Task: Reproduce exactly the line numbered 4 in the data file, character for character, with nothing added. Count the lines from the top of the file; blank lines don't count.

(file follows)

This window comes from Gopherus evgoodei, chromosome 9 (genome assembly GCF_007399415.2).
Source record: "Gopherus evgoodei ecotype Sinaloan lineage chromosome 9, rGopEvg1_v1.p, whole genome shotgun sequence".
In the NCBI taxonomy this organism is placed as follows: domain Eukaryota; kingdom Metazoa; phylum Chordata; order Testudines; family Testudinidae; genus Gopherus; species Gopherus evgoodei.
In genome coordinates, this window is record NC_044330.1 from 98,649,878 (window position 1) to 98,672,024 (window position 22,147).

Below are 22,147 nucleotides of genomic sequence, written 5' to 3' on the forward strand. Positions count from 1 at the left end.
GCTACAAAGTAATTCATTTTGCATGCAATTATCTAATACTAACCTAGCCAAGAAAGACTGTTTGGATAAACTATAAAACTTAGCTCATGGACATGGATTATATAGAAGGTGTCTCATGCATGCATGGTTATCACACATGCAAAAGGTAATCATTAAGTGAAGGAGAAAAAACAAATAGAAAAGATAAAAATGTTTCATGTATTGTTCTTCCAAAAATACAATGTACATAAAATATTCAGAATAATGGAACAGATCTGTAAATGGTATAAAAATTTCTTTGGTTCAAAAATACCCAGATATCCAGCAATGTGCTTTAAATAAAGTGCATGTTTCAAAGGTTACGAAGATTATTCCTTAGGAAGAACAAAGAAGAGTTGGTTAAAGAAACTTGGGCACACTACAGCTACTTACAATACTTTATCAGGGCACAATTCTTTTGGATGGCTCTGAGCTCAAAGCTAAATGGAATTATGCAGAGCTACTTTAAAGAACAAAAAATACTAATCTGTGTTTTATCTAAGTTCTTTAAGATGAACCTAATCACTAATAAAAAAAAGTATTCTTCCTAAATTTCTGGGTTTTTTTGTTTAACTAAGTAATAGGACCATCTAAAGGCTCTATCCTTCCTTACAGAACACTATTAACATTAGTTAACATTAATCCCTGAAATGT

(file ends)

In genome coordinates, this window is record NC_044330.1 from 98,649,878 (window position 1) to 98,672,024 (window position 22,147).